When I began cooking the recipes of Jacques Pépin almost six months ago I made a goal. The goal was to make lots of classical French dishes. The journey started with the most flavorful Coquilles St. Jacques, a beautiful dish of scallops with a savory mushroom base and luscious mornay sauce topping. Next I tried my hand at Creme Brulee. Along the way I made lots of gratins: a phenomenal Gratin Parmentier with beef, pasta gratins, and some remarkable egg gratins. I made quiche with bacon and learned that Gruyere was very favorite cheese in the history of cheese! I made the most dream-worthy chocolate mousse and I made crepes that reminded me of wonderful childhood memories.
There were many weeks I wanted to change my dish and take the easy route, but I stuck with it. Along the way we not only fell in love with Pepin's recipes, but also with French food. There were several techniques I learned along the way. Some I mastered. Some I did not. This Tarte Tatin, which will be one of my last French recipes for awhile, falls somewhere in between. It requires making a caramel, which has never gone well for me. This time around my caramel was successful. I was so elated.
The trouble with this tart for me was twofold. The directions say to let all the liquid/caramel evaporate while cooking the apples. I knew I didn't want to do that so I left some liquid/caramel in the pan before I laid on the dough. When I pulled the tart out of the oven it was rather dry. Next time, I will leave even more of the juices and I think it would fix the problem. The other issue was placing my chilled dough over a hot skillet. I had the prettiest dough, but it was not so pretty when the heat started to melt the dough. Next time I would simply remove the chilled dough from the wrappings before I got anywhere near the hot skillet. With these two changes I think this would be a total success! As it was, it was still delicious, especially when paired with vanilla ice cream.
Oh, and worth mentioning...I am a lazy cook. I know the Tarte Tatin is supposed to be flipped over and served with the pastry on the bottom,but I couldn't be bothered to do that! We just scooped it out with a spoon.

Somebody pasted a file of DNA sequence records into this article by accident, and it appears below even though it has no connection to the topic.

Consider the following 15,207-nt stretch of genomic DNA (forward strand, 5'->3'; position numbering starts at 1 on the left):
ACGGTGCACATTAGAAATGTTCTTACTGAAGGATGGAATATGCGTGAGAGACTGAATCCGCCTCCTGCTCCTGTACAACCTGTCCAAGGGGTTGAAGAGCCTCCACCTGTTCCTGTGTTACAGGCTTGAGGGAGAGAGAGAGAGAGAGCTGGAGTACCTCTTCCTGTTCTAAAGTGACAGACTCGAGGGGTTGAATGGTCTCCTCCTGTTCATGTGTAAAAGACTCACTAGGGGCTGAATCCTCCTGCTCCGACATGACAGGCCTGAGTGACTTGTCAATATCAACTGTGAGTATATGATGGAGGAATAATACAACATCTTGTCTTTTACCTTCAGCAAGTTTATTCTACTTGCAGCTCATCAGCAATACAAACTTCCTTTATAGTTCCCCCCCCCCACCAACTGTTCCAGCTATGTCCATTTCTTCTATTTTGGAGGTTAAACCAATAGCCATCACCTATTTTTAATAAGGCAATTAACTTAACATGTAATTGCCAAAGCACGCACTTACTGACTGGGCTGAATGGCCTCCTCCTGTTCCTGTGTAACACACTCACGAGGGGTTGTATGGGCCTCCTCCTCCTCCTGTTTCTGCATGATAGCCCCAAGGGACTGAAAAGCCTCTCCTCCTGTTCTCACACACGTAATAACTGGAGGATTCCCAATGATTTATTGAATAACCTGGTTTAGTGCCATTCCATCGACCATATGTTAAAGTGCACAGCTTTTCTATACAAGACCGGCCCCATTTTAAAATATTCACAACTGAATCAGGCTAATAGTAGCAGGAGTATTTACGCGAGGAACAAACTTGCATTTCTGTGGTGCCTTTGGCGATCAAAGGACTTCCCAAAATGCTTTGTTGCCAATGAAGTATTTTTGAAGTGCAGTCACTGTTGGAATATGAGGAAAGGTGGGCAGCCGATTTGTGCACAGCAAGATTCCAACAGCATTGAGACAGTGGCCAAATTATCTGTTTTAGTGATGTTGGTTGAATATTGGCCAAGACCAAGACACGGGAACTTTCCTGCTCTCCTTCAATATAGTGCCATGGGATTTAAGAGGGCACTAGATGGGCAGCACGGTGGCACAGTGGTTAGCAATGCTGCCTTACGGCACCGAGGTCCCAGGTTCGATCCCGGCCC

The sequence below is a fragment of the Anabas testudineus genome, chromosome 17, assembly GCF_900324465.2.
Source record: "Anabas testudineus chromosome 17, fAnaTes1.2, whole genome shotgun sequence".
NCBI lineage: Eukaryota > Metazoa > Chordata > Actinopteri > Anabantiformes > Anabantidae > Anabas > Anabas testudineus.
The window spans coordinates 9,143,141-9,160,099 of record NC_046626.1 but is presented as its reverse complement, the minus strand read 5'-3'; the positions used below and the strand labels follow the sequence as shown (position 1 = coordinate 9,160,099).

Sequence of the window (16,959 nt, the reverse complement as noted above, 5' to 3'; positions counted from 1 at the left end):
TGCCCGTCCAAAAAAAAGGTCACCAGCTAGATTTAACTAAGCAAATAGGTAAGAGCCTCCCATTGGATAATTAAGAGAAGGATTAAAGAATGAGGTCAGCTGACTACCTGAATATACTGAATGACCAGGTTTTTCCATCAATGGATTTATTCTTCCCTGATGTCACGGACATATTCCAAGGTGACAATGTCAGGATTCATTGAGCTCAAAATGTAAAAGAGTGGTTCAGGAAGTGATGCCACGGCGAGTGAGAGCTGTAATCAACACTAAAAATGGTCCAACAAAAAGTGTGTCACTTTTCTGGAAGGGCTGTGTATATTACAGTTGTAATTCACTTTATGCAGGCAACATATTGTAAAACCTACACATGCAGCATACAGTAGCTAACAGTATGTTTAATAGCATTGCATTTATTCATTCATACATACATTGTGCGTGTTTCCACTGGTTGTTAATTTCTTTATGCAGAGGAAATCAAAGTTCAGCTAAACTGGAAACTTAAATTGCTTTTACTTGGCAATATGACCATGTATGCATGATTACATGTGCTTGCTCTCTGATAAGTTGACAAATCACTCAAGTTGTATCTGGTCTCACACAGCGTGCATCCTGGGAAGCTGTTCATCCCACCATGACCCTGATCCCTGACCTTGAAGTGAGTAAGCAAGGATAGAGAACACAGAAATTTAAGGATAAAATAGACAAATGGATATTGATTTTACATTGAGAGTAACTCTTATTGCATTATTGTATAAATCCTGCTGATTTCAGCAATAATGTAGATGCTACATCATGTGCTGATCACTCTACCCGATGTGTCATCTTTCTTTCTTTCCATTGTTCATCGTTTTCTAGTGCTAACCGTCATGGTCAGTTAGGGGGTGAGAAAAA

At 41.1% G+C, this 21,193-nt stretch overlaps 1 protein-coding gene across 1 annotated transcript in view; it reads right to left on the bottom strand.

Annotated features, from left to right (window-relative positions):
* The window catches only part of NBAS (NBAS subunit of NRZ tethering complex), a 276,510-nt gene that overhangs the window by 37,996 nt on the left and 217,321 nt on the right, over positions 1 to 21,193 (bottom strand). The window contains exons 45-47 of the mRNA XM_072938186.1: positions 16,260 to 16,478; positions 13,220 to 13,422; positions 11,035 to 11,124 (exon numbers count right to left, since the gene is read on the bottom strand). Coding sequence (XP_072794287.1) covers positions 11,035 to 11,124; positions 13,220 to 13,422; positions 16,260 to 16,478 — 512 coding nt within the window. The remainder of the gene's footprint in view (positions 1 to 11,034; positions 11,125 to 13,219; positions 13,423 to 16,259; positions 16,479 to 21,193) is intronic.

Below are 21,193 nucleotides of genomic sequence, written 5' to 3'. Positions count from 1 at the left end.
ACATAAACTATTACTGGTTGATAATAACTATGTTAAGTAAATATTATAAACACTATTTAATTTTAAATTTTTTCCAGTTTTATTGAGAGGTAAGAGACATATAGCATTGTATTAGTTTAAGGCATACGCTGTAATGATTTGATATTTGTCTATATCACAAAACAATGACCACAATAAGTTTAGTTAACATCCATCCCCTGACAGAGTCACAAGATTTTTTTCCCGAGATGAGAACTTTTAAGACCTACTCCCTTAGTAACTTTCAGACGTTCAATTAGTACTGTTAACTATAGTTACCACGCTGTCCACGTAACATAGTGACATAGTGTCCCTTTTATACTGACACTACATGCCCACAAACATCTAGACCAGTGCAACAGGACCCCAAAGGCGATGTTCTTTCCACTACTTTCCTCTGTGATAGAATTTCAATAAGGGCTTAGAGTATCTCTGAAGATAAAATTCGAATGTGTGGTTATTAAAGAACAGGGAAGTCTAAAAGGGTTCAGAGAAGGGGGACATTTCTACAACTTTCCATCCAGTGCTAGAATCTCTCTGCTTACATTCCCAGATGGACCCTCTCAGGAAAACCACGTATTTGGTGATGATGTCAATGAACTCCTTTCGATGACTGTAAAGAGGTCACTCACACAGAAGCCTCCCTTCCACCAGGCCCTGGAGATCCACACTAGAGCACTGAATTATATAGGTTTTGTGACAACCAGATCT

Adapted from Essential Pepin
by Jacques Pépin
1/4 cup sugar
3 tablespoons pear or apple cider
3 large Golden Delicious apples
2 tablespoons butter
1/2 cup apple cider
1/2 cup all-purpose flour
2 tablespoons butter
2 teaspoons confectioner's sugar
1-1/2 tablespoons milk
*Optional: Cinnamon/sugar to sprinkle on top
For The Caramel: Combine the sugar and cider in a 10-inch ovenproof skillet and cook over medium-high heat for about 5 minutes, until the mixture becomes a light caramel. Remove from the heat and swirl the caramel in the skillet to cool and harden it. (If the caramel starts to darken too much as it continues to cook in the pan's residual heat; plunge the base of the skillet in cool water to stop the cooking.)
For The Filling: Peel the apples, cut them lengthwise in half, and core them. Cut them into slices. Arrange the apple slices cut side up in the caramel-lined pan so that what would have been the stem ends meet in the center.
Add the butter and cider and bring to a boil (the caramel will melt). Cover the skillet, reduce the heat to low, and cook gently for 10 minutes. Remove the lid and keep cooking, checking occasionally, until all the water has evaporated and the mixture in the pan has caramelized again, about 10 minutes longer, and the apples are tender.
For The Dough: Process the flour,butter, and confectioner's sugar in a food processor for about 10 seconds. Add the milk and process for another 10 seconds.
Transfer the mixture to a sheet of plastic wrap and form it into a ball. Place another piece of plastic wrap on top of the dough and roll it between the plastic into a 10-inch circle. Refrigerate the dough (still encased in plastic) to firm it slightly.
Preheat the oven to 400F, with a rack in the center.
After the apples have cooked for about 20 minutes, remove the dough from the refrigerator, peel of the top sheet of plastic wrap, and invert the dough onto the apples. (This step was a bit tricky for me because the heat of the apples in the pan caused my dough to stick to the plastic wrap- so I would remove the plastic wrap from both sides before going anywhere near the hot pan next time). Peel off the remaining plastic. (Drizzle dough with cinnamon/sugar mixture if desired) Place the skillet in the oven and bake for about 30 minutes. The dough should be nicely browned on top and, when you tilt the pan, there should be a rich layer of caramel in the bottom. Let cool to lukewarm or room temperature.
At serving time, if the Tarte Tatin has cooled beyond lukewarm, rewarm over medium heat until the caramel dissolves (the apple mixture in the pan will move when you shake it). To unmold the tart, invert a serving plate on top of the dough and turn the tart out onto the plate.
Slice the tart into portions and serve with vanilla ice cream.
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